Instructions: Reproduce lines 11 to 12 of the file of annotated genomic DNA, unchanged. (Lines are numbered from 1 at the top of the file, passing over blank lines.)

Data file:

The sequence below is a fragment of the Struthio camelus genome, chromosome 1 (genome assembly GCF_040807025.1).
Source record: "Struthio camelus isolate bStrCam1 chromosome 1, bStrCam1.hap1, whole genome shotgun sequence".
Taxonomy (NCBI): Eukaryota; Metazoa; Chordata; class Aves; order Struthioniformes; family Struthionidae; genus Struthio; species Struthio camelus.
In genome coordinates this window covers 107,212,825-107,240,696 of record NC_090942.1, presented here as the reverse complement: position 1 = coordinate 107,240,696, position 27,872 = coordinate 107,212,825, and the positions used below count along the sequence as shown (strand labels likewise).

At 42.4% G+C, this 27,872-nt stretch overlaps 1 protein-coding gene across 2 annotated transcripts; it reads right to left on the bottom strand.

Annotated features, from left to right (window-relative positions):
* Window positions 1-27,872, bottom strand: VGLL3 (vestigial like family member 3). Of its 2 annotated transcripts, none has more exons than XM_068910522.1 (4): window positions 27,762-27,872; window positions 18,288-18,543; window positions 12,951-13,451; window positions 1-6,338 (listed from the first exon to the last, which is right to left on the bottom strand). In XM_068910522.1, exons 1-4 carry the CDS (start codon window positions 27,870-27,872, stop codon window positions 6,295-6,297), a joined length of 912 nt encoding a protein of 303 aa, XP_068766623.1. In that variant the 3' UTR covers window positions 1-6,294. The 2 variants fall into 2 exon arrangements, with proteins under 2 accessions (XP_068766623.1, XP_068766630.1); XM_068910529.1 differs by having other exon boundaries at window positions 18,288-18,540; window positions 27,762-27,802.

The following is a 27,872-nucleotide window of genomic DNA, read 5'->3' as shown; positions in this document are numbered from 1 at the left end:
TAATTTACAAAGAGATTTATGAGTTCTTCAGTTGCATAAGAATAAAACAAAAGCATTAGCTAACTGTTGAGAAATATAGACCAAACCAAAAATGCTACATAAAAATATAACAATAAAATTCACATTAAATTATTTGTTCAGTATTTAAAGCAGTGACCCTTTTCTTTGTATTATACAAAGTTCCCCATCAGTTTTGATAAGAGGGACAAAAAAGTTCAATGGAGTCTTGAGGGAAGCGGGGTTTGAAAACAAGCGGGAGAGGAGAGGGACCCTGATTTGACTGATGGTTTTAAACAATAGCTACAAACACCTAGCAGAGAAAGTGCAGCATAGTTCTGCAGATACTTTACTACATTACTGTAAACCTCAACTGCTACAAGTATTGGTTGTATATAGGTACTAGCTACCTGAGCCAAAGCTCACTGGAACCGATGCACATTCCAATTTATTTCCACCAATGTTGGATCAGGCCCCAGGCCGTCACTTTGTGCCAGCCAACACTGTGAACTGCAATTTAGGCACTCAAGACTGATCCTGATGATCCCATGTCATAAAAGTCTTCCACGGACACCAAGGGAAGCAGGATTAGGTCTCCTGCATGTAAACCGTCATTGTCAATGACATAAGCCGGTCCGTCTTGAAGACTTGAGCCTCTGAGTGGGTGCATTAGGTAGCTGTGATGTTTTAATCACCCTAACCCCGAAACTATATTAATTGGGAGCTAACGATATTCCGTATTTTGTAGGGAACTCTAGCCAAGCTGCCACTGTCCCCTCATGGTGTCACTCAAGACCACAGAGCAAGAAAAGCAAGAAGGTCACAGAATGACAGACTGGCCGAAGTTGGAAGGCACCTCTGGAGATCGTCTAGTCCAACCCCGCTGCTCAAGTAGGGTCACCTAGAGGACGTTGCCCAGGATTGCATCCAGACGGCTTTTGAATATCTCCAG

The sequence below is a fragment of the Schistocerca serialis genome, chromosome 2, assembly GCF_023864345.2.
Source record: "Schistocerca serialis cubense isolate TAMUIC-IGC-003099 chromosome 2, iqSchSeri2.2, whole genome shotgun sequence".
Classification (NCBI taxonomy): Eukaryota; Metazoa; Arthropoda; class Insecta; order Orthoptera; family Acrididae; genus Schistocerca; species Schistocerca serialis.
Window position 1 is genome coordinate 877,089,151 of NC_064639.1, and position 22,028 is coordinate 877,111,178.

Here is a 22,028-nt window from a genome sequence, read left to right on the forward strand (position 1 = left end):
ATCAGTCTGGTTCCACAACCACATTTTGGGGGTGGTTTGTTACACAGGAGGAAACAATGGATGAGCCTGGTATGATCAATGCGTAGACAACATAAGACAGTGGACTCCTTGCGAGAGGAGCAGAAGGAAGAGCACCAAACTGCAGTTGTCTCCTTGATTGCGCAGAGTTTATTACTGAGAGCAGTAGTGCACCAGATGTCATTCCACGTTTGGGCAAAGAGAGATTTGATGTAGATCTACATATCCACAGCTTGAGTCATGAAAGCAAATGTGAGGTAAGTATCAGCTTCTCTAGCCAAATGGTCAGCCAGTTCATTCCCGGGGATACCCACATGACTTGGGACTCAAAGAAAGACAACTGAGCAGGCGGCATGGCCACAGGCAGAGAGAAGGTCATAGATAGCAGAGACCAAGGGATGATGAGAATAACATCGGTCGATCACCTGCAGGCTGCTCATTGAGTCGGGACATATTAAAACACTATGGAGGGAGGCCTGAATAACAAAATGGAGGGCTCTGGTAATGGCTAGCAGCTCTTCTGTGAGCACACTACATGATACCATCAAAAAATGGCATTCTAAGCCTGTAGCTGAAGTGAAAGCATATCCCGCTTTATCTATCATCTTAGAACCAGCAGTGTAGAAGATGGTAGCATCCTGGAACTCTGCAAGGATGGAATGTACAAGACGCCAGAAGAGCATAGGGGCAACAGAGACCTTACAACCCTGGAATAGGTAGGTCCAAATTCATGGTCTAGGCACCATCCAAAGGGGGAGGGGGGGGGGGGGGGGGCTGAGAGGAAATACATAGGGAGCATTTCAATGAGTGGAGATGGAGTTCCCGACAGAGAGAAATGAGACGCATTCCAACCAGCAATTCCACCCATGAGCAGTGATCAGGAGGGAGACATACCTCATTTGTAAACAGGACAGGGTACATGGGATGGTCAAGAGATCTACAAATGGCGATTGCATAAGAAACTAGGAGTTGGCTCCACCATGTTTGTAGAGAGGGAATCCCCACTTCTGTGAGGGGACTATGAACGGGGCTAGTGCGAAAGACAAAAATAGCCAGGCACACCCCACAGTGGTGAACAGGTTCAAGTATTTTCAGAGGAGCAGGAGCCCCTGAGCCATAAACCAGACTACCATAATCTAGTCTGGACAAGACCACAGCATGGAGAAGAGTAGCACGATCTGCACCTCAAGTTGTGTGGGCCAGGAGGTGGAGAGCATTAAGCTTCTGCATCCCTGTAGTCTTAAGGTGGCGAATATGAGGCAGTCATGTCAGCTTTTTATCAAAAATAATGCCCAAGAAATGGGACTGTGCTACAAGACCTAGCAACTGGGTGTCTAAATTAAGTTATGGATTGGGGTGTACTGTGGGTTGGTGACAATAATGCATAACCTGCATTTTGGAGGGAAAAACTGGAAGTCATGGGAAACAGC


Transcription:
Source record: "Schistocerca serialis cubense isolate TAMUIC-IGC-003099 chromosome 2, iqSchSeri2.2, whole genome shotgun sequence".
Classification (NCBI taxonomy): Eukaryota; Metazoa; Arthropoda; class Insecta; order Orthoptera; family Acrididae; genus Schistocerca; species Schistocerca serialis.